Pepaya muda mengandung banyak vitamin dan mineral seperti potasium, magnesium, vitamin A, C, B, dan E. Selain itu, pepaya muda juga mengandung enzim papain dan chymopapain yang baik untuk perut. Berikut adalah beberapa manfaat kesehatan dari pepaya muda, seperti dilansir oleh Boldsky (08/03).

1. Menjaga pencernaan
Enzim papain dan chymopapain yang ada pada pepaya muda membantu menjaga kesehatan pencernaan dan terbentuknya gas dalam perut. Dengan begitu, pepaya muda tak akan menyebabkan kembung dan membuat sistem pencernaan bekerja lebih lancar.

2. Meningkatkan sistem kekebalan tubuh
Baik pepaya muda ataupun biji pepaya diketahui baik untuk meningkatkan sistem kekebalan tubuh. Pepaya kaya akan vitamin A, C, dan E. Pepaya muda juga diketahui bisa mencegah infeksi, pilek, dan batuk.

3. Menyembuhkan konstipasi
Papain yang ada dalam pepaya muda membantu mengatasi konstipasi secara alami. Bahkan pepaya yang sudah matang pun tak memiliki papain sebanyak pepaya muda.

4. Membersihkan usus
Mengonsumsi jus pepaya muda adalah salah satu cara terbaik dan termudah untuk membersihkan usus. Semua nutrisi dan mineral di dalamnya juga bisa menyehatkan pencernaan, tak hanya membersihkannya dari zat beracun dan kotoran yang tak diinginkan.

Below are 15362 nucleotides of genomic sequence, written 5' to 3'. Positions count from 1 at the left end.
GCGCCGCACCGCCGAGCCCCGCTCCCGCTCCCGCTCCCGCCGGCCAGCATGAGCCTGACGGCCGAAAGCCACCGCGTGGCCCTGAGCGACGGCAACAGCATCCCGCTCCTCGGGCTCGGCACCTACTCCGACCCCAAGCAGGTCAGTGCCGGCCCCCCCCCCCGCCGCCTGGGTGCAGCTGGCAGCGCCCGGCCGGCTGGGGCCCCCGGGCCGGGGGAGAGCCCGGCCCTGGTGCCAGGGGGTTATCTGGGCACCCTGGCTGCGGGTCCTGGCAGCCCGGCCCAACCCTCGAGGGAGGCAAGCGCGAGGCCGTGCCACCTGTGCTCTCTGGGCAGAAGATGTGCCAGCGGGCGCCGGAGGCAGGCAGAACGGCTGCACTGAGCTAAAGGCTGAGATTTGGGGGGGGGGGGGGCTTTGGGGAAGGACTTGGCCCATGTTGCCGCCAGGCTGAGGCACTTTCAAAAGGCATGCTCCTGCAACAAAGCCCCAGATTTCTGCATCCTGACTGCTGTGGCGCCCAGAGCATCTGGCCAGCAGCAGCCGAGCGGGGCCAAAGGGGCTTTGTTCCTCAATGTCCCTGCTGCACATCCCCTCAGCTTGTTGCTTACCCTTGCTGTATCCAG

5. Meningkatkan produksi ASI
Bagi ibu yang sedang menyusui, pepaya muda sangat baik untuk meningkatkan produksi ASI. Dengan begitu ibu tak perlu khawatir ASI yang diproduksi tak cukup untuk si buah hati.

6. Melindungi dari infeksi saluran kemih
Pepaya muda juga melindungi sistem pengeluaran tubuh dan melindunginya dari infeksi saluran kemih. Konsumsi jus pepaya muda untuk mencegah berkumpulnya bakteri pada saluran kemih.

Itulah beberapa manfaat pepaya muda untuk kesehatan. Pepaya muda memang tak seenak pepaya yang sudah matang. Namun jangan ragu untuk mengonsumsinya karena pepaya muda juga memiliki banyak manfaat untuk kesehatan.

Editor : Maulana Lee

Sumber : merdeka.com

Ada kabar baik untuk manula, terutama yang mengalami kesulitan bergerak.

SINGAPORE, Saco-Indonesia.com - Ada kabar baik untuk manula, terutama yang mengalami kesulitan bergerak. GlydeSafe, itulah nama yang diberikan untuk alat yang akan memudahkan hidup para manula.